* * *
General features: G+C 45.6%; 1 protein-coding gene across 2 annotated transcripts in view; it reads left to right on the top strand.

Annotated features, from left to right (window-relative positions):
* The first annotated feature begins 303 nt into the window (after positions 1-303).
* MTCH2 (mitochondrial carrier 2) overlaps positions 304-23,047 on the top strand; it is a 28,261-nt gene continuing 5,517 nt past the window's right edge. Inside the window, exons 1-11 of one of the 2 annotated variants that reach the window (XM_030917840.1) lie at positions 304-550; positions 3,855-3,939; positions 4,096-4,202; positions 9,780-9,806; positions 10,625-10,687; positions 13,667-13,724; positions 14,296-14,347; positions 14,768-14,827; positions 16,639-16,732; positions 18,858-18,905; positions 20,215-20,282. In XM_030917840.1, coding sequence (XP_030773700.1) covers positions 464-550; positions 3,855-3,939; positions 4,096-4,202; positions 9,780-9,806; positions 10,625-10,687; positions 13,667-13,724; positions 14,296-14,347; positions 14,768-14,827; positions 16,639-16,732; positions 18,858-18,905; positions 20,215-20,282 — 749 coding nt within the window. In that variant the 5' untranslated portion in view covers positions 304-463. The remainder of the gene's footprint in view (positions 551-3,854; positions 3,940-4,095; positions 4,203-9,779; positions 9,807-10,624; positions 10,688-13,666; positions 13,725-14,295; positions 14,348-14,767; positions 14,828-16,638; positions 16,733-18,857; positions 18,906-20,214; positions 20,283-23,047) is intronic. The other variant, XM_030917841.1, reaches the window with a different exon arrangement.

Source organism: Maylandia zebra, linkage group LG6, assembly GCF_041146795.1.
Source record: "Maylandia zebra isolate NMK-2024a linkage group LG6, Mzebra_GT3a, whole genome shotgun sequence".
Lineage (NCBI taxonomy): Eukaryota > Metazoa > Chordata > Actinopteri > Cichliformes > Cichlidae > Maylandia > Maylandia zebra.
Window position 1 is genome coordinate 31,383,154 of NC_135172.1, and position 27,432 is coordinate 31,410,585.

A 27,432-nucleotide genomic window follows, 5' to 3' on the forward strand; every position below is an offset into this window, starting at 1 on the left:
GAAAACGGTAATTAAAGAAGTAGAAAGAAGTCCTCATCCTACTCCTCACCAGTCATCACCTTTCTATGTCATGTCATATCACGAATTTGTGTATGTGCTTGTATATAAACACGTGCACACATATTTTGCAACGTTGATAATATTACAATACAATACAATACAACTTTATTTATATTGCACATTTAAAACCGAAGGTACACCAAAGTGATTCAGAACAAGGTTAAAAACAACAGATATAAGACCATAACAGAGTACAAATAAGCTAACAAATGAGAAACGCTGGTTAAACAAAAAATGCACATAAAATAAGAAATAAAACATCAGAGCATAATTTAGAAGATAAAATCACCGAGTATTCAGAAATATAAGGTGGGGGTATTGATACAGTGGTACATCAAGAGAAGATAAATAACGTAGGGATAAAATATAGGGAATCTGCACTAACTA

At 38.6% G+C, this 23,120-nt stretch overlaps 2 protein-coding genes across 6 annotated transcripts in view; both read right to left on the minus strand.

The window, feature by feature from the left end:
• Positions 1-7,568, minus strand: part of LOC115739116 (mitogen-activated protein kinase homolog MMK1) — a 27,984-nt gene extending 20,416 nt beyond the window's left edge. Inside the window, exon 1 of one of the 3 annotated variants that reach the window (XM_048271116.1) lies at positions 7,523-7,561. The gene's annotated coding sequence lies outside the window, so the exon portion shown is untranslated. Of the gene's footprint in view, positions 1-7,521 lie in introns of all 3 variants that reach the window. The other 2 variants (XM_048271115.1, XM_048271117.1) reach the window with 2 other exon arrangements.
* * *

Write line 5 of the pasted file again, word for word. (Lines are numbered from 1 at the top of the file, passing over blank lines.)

Source organism: Maylandia zebra, linkage group LG6, assembly GCF_041146795.1.